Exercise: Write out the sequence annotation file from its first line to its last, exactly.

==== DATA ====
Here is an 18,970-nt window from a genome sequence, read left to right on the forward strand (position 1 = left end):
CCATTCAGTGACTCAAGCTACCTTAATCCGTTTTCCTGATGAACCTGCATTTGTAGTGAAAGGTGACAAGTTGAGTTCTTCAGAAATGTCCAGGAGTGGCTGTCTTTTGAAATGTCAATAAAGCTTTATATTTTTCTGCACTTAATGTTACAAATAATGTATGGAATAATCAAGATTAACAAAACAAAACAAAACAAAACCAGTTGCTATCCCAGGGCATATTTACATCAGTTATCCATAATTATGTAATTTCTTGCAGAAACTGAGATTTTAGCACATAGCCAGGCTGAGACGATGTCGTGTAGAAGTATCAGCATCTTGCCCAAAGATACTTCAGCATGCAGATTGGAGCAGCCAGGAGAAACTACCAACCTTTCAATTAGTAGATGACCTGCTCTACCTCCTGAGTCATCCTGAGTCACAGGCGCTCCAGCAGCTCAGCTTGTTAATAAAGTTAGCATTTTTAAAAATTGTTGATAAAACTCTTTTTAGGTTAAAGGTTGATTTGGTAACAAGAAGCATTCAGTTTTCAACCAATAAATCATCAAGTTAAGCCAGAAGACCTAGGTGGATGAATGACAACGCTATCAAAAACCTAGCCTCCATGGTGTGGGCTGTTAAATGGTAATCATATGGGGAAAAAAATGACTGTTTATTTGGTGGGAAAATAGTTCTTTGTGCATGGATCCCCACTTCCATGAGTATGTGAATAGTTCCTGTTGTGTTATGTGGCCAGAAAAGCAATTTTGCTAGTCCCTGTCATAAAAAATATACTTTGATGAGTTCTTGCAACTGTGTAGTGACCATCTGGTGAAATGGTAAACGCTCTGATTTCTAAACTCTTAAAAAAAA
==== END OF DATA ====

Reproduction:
Here is an 18,970-nt window from a genome sequence, read left to right on the forward strand (position 1 = left end):
CCATTCAGTGACTCAAGCTACCTTAATCCGTTTTCCTGATGAACCTGCATTTGTAGTGAAAGGTGACAAGTTGAGTTCTTCAGAAATGTCCAGGAGTGGCTGTCTTTTGAAATGTCAATAAAGCTTTATATTTTTCTGCACTTAATGTTACAAATAATGTATGGAATAATCAAGATTAACAAAACAAAACAAAACAAAACCAGTTGCTATCCCAGGGCATATTTACATCAGTTATCCATAATTATGTAATTTCTTGCAGAAACTGAGATTTTAGCACATAGCCAGGCTGAGACGATGTCGTGTAGAAGTATCAGCATCTTGCCCAAAGATACTTCAGCATGCAGATTGGAGCAGCCAGGAGAAACTACCAACCTTTCAATTAGTAGATGACCTGCTCTACCTCCTGAGTCATCCTGAGTCACAGGCGCTCCAGCAGCTCAGCTTGTTAATAAAGTTAGCATTTTTAAAAATTGTTGATAAAACTCTTTTTAGGTTAAAGGTTGATTTGGTAACAAGAAGCATTCAGTTTTCAACCAATAAATCATCAAGTTAAGCCAGAAGACCTAGGTGGATGAATGACAACGCTATCAAAAACCTAGCCTCCATGGTGTGGGCTGTTAAATGGTAATCATATGGGGAAAAAAATGACTGTTTATTTGGTGGGAAAATAGTTCTTTGTGCATGGATCCCCACTTCCATGAGTATGTGAATAGTTCCTGTTGTGTTATGTGGCCAGAAAAGCAATTTTGCTAGTCCCTGTCATAAAAAATATACTTTGATGAGTTCTTGCAACTGTGTAGTGACCATCTGGTGAAATGGTAAACGCTCTGATTTCTAAACTCTTAAAAAAAA